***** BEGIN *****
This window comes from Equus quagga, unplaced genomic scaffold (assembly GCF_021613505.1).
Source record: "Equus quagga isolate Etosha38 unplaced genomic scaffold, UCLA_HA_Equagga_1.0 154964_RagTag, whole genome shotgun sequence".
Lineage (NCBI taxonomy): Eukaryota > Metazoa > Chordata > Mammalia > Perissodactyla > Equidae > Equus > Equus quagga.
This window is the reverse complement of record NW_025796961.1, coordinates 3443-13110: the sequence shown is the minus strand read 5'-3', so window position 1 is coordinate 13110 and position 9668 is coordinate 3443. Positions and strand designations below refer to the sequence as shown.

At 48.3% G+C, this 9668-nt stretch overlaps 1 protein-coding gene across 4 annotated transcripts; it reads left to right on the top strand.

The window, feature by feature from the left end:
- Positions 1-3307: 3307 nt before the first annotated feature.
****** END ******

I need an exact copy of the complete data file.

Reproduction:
This window comes from Equus quagga, unplaced genomic scaffold (assembly GCF_021613505.1).
Source record: "Equus quagga isolate Etosha38 unplaced genomic scaffold, UCLA_HA_Equagga_1.0 154964_RagTag, whole genome shotgun sequence".
Lineage (NCBI taxonomy): Eukaryota > Metazoa > Chordata > Mammalia > Perissodactyla > Equidae > Equus > Equus quagga.
This window is the reverse complement of record NW_025796961.1, coordinates 3443-13110: the sequence shown is the minus strand read 5'-3', so window position 1 is coordinate 13110 and position 9668 is coordinate 3443. Positions and strand designations below refer to the sequence as shown.

At 48.3% G+C, this 9668-nt stretch overlaps 1 protein-coding gene across 4 annotated transcripts; it reads left to right on the top strand.

The window, feature by feature from the left end:
- Positions 1-3307: 3307 nt before the first annotated feature.